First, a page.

Warner Bros. Boss Kevin Tsujihara Under Investigation for Allegations of Sexual Misconduct

WarnerMedia has launched an investigation into claims that Warner Bros. chairman and CEO Kevin Tsujihara improperly advanced an actress with whom he was having an affair.

According to hundreds of text messages between Tsujihara, actress Charlotte Kirk, director/producer Brett Ratner, and Australian billionaire James Packer, it seems Tsujihara and Kirk met in 2013 through Packer, engaged in an affair. Kirk reportedly pressured Tsujihara to help her get work in Warner Bros. movies and TV shows, and when Kirk felt that she was not getting as many opportunities as she had been promised, Ratner reportedly tried to take initiative to rectify the situation, offering her a written settlement that was never signed.

At the time when they introduced Kirk to Tsujihara, Packer and Ratner were negotiating a $450 million film financing pact with Warner Bros.

After several auditions with Warner, Kirk got two minor roles -- in How to Be Single and Ocean's 8. Ratner told The Hollywood Reporter, who broke the news, that Kirk was a friend and he was only trying to help her get work.

Kirk issued a separate statement claiming that none of the men involved had done anything inappropriate. In the leaked text messages, she apparently accused Ratner and Packer of using her in order to close the WB financing deal for their RatPac production company.

“Kevin never promised me anything,” Kirk said, according to Variety.

The RatPac deal closed, but when it was up for renewal in 2018, Warner Bros. declined to renew it, in large part because Ratner's reputation had been poisoned by previous sexual harassment and misconduct allegations. At least 11 women, including including actresses Olivia Munn and Natasha Henstridge, accused Ratner of a wide variety of offenses, including inappropriate touching and forced oral sex.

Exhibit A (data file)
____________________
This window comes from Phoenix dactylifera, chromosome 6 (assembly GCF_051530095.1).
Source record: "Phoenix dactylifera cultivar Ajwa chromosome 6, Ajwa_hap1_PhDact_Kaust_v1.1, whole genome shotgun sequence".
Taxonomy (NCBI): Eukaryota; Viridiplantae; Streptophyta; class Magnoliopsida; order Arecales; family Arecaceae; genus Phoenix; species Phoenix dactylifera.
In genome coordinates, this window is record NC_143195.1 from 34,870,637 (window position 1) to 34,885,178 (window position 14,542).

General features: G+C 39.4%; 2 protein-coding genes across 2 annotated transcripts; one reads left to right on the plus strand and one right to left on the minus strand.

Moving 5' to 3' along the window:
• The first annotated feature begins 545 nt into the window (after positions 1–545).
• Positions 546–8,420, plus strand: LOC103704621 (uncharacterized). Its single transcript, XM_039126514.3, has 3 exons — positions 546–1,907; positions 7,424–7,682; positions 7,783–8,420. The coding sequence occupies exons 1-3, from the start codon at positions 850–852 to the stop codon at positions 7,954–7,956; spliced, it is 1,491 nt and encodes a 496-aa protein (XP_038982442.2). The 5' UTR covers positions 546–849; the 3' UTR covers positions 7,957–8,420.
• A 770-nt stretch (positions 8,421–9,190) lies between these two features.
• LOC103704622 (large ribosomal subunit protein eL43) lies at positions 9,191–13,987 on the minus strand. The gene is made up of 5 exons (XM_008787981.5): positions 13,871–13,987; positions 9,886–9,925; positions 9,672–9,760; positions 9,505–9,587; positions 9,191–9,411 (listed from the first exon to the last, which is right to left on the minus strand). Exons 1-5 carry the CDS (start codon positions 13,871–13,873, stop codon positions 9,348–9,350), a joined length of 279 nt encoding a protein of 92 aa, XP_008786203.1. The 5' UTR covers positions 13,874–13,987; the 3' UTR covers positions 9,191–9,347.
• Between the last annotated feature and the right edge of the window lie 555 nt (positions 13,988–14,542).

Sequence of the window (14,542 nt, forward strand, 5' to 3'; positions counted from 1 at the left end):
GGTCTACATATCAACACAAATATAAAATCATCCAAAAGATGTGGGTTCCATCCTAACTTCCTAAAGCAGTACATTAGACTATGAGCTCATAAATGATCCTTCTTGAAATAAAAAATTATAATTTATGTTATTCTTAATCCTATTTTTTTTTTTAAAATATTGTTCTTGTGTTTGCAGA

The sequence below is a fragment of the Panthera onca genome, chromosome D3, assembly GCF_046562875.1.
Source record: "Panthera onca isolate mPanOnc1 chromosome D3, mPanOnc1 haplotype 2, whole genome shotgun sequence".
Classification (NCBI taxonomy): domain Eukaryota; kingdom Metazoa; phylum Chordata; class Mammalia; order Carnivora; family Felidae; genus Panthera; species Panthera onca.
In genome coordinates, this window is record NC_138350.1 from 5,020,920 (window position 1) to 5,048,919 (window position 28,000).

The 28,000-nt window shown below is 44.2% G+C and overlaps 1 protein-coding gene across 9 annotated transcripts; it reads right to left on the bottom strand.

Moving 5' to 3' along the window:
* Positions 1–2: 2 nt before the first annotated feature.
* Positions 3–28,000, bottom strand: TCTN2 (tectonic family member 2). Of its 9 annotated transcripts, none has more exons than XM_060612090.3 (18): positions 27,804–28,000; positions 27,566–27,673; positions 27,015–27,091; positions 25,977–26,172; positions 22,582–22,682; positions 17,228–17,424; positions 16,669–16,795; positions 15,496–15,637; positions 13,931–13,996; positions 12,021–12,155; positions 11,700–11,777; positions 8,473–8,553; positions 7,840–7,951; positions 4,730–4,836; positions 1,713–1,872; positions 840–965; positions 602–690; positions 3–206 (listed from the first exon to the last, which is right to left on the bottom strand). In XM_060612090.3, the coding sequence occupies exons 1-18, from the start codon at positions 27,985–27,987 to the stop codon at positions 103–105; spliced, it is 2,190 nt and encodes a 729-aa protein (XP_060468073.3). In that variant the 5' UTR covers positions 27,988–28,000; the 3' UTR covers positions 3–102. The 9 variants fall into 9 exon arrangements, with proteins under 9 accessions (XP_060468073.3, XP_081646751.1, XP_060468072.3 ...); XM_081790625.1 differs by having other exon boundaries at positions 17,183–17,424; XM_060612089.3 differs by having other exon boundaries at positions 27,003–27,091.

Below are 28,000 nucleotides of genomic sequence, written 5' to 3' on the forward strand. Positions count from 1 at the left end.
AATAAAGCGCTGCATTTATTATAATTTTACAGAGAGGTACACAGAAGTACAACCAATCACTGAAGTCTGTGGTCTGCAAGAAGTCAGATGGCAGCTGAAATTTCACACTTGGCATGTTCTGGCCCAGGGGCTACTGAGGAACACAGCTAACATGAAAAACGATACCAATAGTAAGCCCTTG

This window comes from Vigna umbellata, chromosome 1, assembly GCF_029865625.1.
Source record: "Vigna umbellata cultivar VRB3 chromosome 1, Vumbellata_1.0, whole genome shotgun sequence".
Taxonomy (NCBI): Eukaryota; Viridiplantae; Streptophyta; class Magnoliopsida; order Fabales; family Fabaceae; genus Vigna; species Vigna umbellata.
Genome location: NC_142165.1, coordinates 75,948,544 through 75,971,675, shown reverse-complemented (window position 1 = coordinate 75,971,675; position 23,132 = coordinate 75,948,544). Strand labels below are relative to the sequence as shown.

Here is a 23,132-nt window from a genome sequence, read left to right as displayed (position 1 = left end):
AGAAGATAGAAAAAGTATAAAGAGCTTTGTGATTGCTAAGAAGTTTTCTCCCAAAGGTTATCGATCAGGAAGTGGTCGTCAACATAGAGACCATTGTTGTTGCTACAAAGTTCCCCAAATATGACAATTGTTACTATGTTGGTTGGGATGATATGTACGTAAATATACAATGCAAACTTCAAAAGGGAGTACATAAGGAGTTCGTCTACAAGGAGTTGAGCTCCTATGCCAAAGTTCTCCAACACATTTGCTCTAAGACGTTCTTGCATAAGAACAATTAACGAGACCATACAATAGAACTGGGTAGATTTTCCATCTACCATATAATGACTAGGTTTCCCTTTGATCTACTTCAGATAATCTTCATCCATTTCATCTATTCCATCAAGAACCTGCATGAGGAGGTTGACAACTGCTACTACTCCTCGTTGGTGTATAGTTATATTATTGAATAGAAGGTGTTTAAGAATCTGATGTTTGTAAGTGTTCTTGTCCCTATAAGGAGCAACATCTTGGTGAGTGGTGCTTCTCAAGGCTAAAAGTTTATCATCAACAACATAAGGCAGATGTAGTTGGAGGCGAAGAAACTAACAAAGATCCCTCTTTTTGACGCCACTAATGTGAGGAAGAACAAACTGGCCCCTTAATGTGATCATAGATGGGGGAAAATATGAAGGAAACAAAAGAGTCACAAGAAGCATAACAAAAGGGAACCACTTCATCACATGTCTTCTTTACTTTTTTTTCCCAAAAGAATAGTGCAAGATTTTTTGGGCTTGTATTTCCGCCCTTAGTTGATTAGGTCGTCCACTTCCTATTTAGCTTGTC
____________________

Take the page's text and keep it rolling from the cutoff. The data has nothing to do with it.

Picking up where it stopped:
Ratner, who had been involved with funding numerous Warner Bros. and New Line movies over the years, parted ways with the studio. The final film produced under the 2013 deal was Rampage. In the home release for Justice League, the RatPac logo was replaced with the Access Entertainment logo. That company had purchased James Packer's stake in RatPac in 2017.

The studio previously investigated the allegations in 2017 and found no wrongdoing or abuse of power by Tsujihara, but the latest cache of messages may provide new insight to the events, so a second inquiry is underway.

"Through her spokesperson, the actress has publicly denied any impropriety in her casting, and our prior investigation did not find otherwise," a WarnerMedia rep says in a statement. "Whenever we receive new allegations, it is our standard practice to conduct an appropriate investigation. And that is what we will do here."

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Tsujihara's personal attorney claimed that the CEO had no "direct role" in getting Kirk jobs.

Ratner attorney Marty Singer, who reportedly presented Kirk with the never-signed settlement proposal, said, "Brett Ratner did nothing wrong and had the best intentions. While he offered to help get Ms. Kirk a limited number of auditions, he consistently told her that she would have to earn any job herself."